Online Marketing Strategies – EverEffect


A Click Too Far

Posted in Conversion by Thomas Heed on July 9, 2007

“We get (fill in the blank) visitors to our website every month, but our conversions are horrible.” When I hear this, my very first question is always, “When your customers are ready to buy, are you primed to sell?”

A careful investigation of the site in question often reveals that the answer is, “No.”

Recent case in point – my sons absolutely adore dinosaurs. Friends told them that a local museum was showing a 3D Dinosaur documentary in its theater, and the boys requested, begged, pleaded, beseeched, and implored that my wife and I take them to see it. So, I set out to buy us tickets online.

Credit Card in hand, I wound up at a cool-looking site that soon had me hot under the collar. Clicked on Trailer (nothing like a sneak peek to get everyone excited), and received an invitation to try an interactive quiz. Neat feature; not what I asked for. Clicked Enter, and found myself presented with six different options to choose from (two of which were broken links), and still no Trailer. At this point, I was empathizing with the dinosaurs; I might go extinct before finding what I was looking for.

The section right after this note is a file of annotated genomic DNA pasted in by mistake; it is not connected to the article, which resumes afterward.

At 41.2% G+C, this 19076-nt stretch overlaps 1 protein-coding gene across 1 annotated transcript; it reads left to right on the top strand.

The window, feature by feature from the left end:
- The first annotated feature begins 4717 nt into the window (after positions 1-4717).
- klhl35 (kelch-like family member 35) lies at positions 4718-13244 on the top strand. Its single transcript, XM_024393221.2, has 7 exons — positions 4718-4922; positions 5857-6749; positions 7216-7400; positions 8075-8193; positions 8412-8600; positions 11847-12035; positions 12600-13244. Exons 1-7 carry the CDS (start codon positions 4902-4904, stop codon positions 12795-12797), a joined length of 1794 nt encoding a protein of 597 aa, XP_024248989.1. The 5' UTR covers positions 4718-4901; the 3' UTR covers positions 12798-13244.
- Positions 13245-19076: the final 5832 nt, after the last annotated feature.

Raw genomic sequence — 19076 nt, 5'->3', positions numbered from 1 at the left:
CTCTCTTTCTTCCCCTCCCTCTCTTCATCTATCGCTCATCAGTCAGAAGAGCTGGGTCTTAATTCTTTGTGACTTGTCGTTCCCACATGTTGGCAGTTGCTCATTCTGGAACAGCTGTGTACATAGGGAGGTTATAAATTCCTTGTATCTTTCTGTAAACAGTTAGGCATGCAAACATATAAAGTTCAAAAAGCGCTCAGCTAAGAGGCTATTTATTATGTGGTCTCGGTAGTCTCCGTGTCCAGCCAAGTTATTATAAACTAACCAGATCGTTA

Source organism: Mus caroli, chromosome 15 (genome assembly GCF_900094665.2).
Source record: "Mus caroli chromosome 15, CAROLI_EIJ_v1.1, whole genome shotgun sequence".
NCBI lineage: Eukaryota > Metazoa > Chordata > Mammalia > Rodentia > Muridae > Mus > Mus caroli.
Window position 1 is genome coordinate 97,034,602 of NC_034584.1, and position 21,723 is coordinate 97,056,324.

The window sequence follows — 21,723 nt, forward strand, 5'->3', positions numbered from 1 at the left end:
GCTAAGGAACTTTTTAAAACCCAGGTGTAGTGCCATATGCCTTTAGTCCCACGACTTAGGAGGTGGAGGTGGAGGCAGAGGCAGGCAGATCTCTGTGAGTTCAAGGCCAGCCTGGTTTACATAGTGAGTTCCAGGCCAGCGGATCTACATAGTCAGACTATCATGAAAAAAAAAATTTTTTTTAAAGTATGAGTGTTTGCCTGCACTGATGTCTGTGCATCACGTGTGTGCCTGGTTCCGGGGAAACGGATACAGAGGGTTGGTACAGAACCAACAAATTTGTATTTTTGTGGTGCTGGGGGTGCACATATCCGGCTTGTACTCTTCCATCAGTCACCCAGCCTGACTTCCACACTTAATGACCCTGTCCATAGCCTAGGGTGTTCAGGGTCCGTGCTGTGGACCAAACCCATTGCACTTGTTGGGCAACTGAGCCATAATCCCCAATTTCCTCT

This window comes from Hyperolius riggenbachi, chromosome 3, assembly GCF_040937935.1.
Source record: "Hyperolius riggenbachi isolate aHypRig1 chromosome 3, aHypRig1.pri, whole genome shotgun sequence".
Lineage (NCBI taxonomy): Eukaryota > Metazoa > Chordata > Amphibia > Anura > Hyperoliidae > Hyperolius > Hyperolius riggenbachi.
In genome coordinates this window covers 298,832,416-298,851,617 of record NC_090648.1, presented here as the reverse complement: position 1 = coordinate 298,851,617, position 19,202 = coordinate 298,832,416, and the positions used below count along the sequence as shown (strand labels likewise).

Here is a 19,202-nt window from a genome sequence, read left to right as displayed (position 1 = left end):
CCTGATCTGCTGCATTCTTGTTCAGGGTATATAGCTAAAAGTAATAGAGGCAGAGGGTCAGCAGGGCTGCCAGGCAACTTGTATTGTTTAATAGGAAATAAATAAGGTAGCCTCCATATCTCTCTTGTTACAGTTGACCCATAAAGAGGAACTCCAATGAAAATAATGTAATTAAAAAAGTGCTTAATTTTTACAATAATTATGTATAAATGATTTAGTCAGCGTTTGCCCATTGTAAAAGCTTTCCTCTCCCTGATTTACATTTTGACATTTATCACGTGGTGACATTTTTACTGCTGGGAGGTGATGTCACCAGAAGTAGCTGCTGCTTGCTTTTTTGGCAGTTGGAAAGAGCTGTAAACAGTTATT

Next, I tried to buy tickets, and kept receiving prompts to do anything but. Believe me, I could go on and on and on, but you wouldn’t be able to take it anymore than I could. I abandoned the ticket-buying try.

If you’re not getting the conversions you think you should, ask yourself a few simple questions. What kind of experience have you created for the User? How easy is it for the User to navigate through the site or, if you’re selling something, how easy have you made it for them to buy? Does everything on your site even work?

In my museum example, everything was just too hard. Poor navigation, broken links, information labeled one thing on the home page and something else on the sub-page(s), and finally, when I did find what I was looking for and wished to act on it, I was asked to take A Click Too Far.

All of the above added up to a poor User experience and a lost conversion. I had been ready to buy, but the website had not been primed to sell.

Advertisements

Leave a Reply

Fill in your details below or click an icon to log in:

WordPress.com Logo

You are commenting using your WordPress.com account. Log Out / Change )

Twitter picture

You are commenting using your Twitter account. Log Out / Change )

Facebook photo

You are commenting using your Facebook account. Log Out / Change )

Google+ photo

You are commenting using your Google+ account. Log Out / Change )

Connecting to %s


%d bloggers like this: